Avoid the "Contract from Hell," and Other Third-Party Pitfalls
Cocheo, Steve, ABA Banking Journal
History and literature are full of written agreements that didn't necessarily involve the fairest of relationships.
The Magna Carta was signed by the English Crown at the insistence of nobles backed by armed men. The Declaration of Independence was signed by the Founding Fathers in full knowledge that the failure of the revolution would turn the document into a confession leading to execution.
Shylock's "pound of flesh" loan contract is so infamous that Shakespeare's character became slang for loan sharks. And the fictional Corleone family was famous for making offers that couldn't be refused.
While banks rarely face such risks when concluding a business relationship with a vendor, they face serious business risks nevertheless. Nowadays, there are even Sarbanes-Oxley Act implications to the vendor contracting process.
Even the smallest of banks may deal with dozens of vendors of products and services. Some of those vendors may pose no risk at all to the bank, but there are others who, as a group, represent a veritable minefield of compliance hassles and potential safety-and-soundness dangers. Outsourced processing represents a major risk area.
Opportunity that brings risk
While outsourcing represents an opportunity for a bank to reach beyond the capabilities of its own organization, it exposes the organization to risks beyond its immediate control as well.
UMB Financial Corp. has relationships with more than 670 vendors, covering more than 900 products and services that the banking company needs, including outsourcing, according to Marshall R. Toburen, senior vice-president and operations risk manager at the $6.9 billion, four-bank holding company. Toburen, speaking at ABA's recent Regulatory Compliance Conference, noted that vendor relationships are risky because the service may not be a perfect fit for the bank in the first place, or because the bank failed to establish its expectations for the vendor's behavior up front, and then failed to properly monitor it.
For banks that pay little or no attention to such risks, the walls have been closing in. Toburen, and fellow panelist Doris Waldman, senior vice-president at Salem Five Cents Savings Bank, Salem, Mass., noted that regulators are paying increasing attention to how well bank management controls the risks built into vendor relationships. In fact, Waldman pointed out, this is considered a safety-and-soundness affair.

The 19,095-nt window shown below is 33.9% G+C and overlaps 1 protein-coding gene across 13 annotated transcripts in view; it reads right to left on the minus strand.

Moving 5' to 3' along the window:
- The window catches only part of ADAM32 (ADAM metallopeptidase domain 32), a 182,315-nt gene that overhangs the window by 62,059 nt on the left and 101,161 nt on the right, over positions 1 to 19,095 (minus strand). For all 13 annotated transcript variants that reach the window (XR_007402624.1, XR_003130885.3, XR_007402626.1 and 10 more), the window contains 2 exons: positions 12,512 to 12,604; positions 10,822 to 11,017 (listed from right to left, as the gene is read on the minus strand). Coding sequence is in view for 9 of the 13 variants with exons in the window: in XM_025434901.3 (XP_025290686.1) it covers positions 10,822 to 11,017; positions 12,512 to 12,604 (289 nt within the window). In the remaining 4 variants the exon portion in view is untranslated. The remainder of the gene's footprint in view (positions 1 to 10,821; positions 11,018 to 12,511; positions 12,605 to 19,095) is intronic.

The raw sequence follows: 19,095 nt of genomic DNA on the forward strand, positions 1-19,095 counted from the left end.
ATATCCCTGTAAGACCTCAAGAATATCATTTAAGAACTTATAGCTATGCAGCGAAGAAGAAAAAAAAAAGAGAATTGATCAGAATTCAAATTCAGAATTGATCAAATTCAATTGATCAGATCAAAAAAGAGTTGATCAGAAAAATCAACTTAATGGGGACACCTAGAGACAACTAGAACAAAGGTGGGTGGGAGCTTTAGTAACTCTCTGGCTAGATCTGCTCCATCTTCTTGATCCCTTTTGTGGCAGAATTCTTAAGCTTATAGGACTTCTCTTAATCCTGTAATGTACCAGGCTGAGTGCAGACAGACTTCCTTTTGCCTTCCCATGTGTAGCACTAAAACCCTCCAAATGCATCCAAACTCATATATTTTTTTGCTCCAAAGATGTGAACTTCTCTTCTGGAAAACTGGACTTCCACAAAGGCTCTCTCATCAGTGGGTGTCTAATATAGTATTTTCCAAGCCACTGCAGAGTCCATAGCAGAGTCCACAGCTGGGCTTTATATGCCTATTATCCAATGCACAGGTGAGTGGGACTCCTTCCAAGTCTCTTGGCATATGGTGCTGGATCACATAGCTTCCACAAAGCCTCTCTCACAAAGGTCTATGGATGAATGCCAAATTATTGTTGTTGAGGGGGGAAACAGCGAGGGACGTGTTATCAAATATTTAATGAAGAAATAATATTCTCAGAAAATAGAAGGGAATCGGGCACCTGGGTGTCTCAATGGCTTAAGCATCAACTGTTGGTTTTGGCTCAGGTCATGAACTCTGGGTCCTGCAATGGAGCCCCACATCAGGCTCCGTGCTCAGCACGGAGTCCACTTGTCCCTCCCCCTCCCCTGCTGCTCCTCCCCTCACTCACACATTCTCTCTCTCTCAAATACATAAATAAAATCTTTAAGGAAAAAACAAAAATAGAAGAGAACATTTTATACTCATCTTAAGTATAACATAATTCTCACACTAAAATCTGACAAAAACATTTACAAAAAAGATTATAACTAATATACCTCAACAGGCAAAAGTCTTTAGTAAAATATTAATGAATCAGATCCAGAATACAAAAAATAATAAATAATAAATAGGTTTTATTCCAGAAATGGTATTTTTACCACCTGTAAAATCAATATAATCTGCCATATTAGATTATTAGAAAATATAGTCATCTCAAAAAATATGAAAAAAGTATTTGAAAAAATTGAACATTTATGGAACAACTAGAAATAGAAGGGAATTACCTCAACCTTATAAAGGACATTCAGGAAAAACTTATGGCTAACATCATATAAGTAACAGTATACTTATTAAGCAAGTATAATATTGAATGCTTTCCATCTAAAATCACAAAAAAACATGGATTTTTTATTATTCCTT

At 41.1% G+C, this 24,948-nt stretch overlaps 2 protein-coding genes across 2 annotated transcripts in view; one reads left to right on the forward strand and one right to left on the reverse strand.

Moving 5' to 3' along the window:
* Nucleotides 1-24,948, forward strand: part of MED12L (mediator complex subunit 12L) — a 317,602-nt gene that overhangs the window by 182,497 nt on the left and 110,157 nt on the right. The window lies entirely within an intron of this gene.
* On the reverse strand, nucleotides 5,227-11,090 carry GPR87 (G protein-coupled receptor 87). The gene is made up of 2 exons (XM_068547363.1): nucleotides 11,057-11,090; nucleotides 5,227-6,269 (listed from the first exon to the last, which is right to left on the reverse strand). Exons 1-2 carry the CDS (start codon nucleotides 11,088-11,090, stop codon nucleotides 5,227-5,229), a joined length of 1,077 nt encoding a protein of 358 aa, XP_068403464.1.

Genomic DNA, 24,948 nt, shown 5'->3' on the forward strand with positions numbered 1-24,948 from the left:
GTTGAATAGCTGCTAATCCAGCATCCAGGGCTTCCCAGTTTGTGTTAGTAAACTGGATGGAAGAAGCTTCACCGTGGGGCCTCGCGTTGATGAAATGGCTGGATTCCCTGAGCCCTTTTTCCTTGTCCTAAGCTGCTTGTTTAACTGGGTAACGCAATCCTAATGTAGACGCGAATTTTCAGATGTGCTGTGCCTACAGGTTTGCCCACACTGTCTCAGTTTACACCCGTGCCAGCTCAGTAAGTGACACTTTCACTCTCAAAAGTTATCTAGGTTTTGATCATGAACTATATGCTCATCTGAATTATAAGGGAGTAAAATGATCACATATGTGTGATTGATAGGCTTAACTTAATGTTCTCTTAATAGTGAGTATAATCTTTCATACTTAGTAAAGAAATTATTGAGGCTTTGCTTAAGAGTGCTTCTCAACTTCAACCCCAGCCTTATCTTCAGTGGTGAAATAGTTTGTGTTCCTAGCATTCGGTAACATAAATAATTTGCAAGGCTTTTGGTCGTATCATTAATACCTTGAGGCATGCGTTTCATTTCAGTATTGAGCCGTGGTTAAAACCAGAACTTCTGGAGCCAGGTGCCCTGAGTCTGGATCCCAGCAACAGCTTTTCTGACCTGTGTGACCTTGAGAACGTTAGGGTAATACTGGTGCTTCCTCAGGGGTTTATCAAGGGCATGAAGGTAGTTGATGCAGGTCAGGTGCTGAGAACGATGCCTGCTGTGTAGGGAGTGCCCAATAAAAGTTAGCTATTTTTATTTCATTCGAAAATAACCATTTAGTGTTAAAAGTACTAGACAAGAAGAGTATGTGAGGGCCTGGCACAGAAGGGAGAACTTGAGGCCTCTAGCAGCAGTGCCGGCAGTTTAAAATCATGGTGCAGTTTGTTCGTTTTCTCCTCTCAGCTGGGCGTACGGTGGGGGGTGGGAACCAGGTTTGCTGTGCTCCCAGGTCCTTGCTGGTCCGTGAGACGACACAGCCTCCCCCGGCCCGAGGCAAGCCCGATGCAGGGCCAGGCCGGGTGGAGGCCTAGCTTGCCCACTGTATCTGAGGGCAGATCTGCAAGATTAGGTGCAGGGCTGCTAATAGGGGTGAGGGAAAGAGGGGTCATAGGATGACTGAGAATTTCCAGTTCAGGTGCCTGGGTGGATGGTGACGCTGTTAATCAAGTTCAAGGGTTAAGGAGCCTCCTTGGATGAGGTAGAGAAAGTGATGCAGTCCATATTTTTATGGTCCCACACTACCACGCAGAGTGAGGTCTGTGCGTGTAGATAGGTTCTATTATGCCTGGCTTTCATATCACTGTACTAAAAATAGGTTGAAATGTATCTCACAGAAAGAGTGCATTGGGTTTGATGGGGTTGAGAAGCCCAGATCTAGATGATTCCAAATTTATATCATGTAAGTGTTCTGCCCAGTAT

Additional factors have underscored the need to get the vendor management challenge down cold. Toburen points out that the Sarbanes-Oxley Act adds more pressure to the bank-vendor relationship. SOX requires company CEOs and CFOs to make an annual assertion regarding the design and quality of their corporate financial controls. Many outsourced services involve vendors whose work eventually winds up in one or more bank data systems, which in turn represent aspects of the financial controls that senior executives must worry about.
Privacy concerns, and the issue of data breaches, which now must be relayed to customers in many cases, add further pressure to the relationship, Waldman said. Banks are expected to have a handle on data-processing vendors' security capabilities prior to contracting with them, she said, and they are clearly expected to monitor this on an ongoing basis.
Waldman and Toburen told the audience that regulators expect banks to have built up systems and procedures for screening, monitoring, and, when necessary, correcting or parting from vendors' who don't toe the line. The two traced the essential steps of such programs.
Basics for beginners include identifying the bank's current vendors and framing a way for capturing new vendors as the bank adds additional outside relationships or changes suppliers. Ideally, the setup also includes procedures for evaluating and finalizing vendor selections and, where necessary, setting up tiers of approval for vendor selection. …